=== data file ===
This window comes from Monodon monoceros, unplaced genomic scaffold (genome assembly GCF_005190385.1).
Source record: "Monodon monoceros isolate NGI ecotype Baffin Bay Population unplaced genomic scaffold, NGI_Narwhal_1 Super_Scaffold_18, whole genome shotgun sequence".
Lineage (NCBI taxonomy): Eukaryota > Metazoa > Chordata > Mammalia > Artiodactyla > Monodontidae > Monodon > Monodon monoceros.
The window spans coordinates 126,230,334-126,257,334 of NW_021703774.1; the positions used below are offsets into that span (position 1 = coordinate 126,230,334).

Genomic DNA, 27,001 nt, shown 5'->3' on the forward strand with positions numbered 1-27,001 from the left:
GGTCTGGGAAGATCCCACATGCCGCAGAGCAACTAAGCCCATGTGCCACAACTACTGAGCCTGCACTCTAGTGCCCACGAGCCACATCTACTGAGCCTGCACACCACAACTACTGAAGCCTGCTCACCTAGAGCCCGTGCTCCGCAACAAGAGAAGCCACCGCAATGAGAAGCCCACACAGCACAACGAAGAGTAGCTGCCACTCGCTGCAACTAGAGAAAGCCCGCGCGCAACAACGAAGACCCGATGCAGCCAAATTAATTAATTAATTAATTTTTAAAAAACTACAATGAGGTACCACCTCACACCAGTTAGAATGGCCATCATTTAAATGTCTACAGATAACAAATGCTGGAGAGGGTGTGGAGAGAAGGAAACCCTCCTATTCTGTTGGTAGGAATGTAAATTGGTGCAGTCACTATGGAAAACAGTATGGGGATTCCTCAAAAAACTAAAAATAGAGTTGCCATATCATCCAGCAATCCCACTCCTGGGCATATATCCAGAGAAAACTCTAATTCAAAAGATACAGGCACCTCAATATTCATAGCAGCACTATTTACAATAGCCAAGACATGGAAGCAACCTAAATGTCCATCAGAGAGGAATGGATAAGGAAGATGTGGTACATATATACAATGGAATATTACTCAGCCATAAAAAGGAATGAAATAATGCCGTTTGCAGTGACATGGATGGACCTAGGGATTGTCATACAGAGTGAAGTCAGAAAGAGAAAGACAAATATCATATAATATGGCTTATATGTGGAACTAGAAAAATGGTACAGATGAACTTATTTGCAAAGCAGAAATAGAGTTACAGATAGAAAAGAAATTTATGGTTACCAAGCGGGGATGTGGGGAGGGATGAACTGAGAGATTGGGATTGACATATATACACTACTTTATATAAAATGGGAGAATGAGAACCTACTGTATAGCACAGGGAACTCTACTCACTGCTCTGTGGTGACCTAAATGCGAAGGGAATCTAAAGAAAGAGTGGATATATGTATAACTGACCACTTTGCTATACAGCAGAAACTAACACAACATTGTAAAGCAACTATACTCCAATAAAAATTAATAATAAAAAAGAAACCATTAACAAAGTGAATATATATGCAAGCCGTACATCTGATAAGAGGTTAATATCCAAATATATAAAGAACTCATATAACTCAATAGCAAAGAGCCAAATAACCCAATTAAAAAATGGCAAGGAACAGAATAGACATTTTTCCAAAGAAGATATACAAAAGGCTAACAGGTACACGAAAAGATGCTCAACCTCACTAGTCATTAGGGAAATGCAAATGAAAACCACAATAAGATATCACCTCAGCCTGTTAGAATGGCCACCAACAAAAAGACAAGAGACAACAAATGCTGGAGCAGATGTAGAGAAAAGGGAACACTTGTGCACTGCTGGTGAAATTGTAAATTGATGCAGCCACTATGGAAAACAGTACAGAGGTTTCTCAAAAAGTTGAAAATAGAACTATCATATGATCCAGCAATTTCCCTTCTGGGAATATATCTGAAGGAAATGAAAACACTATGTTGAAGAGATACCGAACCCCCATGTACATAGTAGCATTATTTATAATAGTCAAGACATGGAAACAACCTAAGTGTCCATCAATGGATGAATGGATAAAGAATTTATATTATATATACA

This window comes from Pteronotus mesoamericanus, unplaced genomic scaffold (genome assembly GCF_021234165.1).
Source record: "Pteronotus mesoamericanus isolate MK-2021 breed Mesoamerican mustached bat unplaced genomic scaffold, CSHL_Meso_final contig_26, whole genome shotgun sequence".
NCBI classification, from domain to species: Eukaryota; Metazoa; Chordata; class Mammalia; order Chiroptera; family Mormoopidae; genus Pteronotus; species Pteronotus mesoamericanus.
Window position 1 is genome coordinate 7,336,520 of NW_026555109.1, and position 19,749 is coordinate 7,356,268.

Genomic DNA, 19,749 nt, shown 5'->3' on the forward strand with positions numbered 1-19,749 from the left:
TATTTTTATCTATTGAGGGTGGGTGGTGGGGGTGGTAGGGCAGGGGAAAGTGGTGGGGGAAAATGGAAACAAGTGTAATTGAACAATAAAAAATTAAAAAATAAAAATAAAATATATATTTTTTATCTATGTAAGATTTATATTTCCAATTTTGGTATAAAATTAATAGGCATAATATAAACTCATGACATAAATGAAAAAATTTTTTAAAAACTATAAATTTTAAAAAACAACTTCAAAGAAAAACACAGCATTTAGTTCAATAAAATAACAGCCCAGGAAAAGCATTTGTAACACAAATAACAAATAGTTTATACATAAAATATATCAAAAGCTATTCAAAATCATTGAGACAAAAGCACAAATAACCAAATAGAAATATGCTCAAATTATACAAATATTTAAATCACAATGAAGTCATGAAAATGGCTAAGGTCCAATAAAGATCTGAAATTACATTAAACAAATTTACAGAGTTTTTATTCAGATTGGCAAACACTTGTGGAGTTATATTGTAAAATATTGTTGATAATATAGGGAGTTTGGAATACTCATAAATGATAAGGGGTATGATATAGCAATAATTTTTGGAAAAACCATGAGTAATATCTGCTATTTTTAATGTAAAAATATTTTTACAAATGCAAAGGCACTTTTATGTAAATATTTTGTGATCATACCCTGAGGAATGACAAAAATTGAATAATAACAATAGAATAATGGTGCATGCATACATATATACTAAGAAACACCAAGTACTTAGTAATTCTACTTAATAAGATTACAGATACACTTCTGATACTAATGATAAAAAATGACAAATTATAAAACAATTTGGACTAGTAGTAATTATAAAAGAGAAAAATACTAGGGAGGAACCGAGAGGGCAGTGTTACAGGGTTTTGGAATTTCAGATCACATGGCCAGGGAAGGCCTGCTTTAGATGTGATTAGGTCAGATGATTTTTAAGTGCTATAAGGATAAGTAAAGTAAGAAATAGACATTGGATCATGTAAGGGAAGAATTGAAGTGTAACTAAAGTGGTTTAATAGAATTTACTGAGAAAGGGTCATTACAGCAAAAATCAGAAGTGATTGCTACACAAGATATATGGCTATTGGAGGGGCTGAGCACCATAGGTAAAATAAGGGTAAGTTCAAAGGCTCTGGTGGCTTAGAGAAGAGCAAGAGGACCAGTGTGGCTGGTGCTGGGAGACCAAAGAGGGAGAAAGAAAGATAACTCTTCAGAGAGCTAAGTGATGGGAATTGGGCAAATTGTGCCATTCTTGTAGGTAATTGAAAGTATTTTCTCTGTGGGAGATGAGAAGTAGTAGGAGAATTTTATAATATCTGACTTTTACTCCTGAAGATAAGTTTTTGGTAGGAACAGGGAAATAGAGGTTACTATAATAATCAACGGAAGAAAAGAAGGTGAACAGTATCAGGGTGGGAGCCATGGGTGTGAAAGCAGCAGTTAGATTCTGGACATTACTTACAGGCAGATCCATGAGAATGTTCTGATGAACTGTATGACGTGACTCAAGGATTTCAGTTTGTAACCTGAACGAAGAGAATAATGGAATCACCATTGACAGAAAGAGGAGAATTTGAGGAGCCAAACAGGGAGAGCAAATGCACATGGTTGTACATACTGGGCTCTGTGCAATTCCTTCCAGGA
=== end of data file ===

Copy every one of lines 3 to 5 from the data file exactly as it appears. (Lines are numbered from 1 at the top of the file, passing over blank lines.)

Lineage (NCBI taxonomy): Eukaryota > Metazoa > Chordata > Mammalia > Artiodactyla > Monodontidae > Monodon > Monodon monoceros.
The window spans coordinates 126,230,334-126,257,334 of NW_021703774.1; the positions used below are offsets into that span (position 1 = coordinate 126,230,334).

Genomic DNA, 27,001 nt, shown 5'->3' on the forward strand with positions numbered 1-27,001 from the left: